I am under the water forever, flinging this way and that, throwing my head back and waving my arms from side to side-dancing with the angry ocean. If I could hear my bones rattle then you would have heard my body break. You could hear everything in the blue chamber; the waves whispering to one another before coming up for air, and pallid faraway bodies screeching and squealing on the sand before coming down for nothing. For secrets. Because our bodies were buried there and the water had a way of getting us to confess:-

Sorry for everything I smashed when I was little, then when you scolded me said it was someone else. Sorry for the time I watched you fall apart because I did not know what to do about the grief in the hollows of your face. Sorry for when I saw you in the passage way and I said I wanted to meet you soon but I had already forgotten your name, and my own. Sorry, I said over and over again. Sorry, I sang like I had never sung before.

I rummage my pocket for keys, for a phone, for the time, but all my clothes have been ripped by jagged rocks. The only thing intact is a silver ring clinging to a brittle finger. It shimmers in the night-blue light-beautiful but absolutely useless then. If someone had told me I would not find my salvation in these things I would have left them behind. All of them. So instead I begin to pray like I have never prayed before. “When last did you go to church?” Ma had asked earlier over the phone. “Two weeks ago”, I replied nervously, hoping she could not feel my hot lying breath through the receiver. Yes, I had lied but now I close my eyes and pray until I felt those cold, unfamiliar hands ploughing into my clay-brown skin. I was safe I thought, they would deliver me and I would be alive again. But I have scars and bruises in the places where they held me.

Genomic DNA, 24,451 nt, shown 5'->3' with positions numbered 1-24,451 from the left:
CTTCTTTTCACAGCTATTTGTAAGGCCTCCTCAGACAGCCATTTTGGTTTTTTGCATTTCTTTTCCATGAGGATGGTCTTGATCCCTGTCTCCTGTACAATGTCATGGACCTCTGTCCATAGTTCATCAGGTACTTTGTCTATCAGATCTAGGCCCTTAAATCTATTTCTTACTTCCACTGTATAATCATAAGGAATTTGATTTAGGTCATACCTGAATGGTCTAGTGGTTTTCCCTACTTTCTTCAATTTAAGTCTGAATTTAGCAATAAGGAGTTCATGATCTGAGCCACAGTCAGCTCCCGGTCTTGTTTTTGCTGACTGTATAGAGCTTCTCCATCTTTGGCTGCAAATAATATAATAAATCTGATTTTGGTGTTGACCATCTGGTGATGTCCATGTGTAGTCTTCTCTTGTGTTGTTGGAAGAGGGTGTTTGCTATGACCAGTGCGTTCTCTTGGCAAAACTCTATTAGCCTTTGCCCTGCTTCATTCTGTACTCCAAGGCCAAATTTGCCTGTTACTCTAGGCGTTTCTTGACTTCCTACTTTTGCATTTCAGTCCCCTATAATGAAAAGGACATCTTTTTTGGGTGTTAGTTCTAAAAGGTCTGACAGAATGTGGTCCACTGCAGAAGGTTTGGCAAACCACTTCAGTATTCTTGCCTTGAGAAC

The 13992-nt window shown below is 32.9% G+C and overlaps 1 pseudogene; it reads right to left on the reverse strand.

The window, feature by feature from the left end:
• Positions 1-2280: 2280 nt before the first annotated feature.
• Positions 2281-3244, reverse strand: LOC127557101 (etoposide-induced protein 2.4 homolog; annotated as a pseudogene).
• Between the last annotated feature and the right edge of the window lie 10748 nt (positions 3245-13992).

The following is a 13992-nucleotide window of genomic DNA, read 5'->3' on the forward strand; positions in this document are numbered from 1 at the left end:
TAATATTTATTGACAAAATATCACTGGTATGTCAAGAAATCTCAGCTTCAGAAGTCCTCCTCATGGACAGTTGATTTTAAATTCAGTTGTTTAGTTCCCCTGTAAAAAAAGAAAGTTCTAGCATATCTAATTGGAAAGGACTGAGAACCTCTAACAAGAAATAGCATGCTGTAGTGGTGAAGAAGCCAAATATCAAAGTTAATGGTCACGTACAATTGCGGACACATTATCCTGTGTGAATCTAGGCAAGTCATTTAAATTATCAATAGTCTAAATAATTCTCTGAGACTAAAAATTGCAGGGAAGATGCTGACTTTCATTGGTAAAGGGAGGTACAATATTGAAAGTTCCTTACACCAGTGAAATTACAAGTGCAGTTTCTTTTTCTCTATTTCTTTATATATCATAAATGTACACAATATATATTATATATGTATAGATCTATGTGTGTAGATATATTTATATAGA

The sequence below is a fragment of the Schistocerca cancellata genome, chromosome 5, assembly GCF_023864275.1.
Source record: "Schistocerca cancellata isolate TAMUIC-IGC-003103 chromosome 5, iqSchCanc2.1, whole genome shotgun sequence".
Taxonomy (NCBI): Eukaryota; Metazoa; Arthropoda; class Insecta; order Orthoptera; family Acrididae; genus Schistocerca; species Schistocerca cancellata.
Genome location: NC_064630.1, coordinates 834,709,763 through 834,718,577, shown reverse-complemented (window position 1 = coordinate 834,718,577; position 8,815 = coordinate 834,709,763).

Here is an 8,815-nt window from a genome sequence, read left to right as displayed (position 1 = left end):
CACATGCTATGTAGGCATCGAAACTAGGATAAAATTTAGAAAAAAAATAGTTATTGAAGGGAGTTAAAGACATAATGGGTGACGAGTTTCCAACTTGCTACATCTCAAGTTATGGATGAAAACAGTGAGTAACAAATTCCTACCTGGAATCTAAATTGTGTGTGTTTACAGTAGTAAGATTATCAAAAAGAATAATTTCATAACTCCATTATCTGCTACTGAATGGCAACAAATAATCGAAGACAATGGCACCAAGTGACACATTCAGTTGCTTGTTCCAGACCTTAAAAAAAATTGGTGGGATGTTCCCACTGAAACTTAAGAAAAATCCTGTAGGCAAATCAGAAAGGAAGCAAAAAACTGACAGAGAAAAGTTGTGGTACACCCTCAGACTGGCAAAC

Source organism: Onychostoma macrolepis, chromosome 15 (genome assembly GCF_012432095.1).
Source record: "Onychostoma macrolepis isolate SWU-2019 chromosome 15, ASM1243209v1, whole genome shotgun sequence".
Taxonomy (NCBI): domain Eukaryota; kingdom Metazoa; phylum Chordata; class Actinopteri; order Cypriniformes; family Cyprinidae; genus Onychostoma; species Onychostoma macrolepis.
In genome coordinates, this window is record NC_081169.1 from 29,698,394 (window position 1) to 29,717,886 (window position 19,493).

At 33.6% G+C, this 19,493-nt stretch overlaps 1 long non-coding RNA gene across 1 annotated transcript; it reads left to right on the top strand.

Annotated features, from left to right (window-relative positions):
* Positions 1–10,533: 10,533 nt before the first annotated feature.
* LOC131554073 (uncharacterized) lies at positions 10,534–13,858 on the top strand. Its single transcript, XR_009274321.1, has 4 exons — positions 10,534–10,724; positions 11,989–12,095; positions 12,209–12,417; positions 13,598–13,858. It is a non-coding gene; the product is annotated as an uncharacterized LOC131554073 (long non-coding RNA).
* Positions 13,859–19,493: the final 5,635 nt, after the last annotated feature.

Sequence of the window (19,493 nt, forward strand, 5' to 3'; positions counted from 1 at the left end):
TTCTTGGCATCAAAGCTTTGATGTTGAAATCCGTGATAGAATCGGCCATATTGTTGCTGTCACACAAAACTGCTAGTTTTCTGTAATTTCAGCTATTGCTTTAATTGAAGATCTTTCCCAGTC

On the sandy-pale beach, bodies envelope me as the man who tore me out of the sea shouts orders to the others. He is a doughy man, with a long kind face. He covers me with a blanket, and raises his hand to shield me from the hungry spectators. They gleam with terrified excitement, stretching their necks and shoving one another for a good view. Mothers bury their children’s faces into their chests as they look on. I eye the slight silhouette of a young man wearing a trucker hat and shorts. The boy fumbles and stumbles as he attempts to capture the scene on his camera. He pretends he does not notice me watching and moving my mouth with cursory words. If I had not been invisible before, lying here, I simply do not exist. I become, in an instant, just a spectacle.

“Come on, come on, breathe!” shouts the Doughy man, compressing my chest. Yes, just like in the American movies I thought. I broke three ribs that day. They would never show you that. In between the cracking of ribs he presses his cold, wet mouth into mine-in and out like a blow fish. I do not want to inhale his life. I want to take in my own life; to inhale the air of open skies; to breathe from the earth beneath me. I want to breathe what is mine. So I labour to keep my heart still and wait until he has given up. Cold air creeps through my curling lips. I gasp. The crowd staggers back, horrified and enchanted by my self-revival.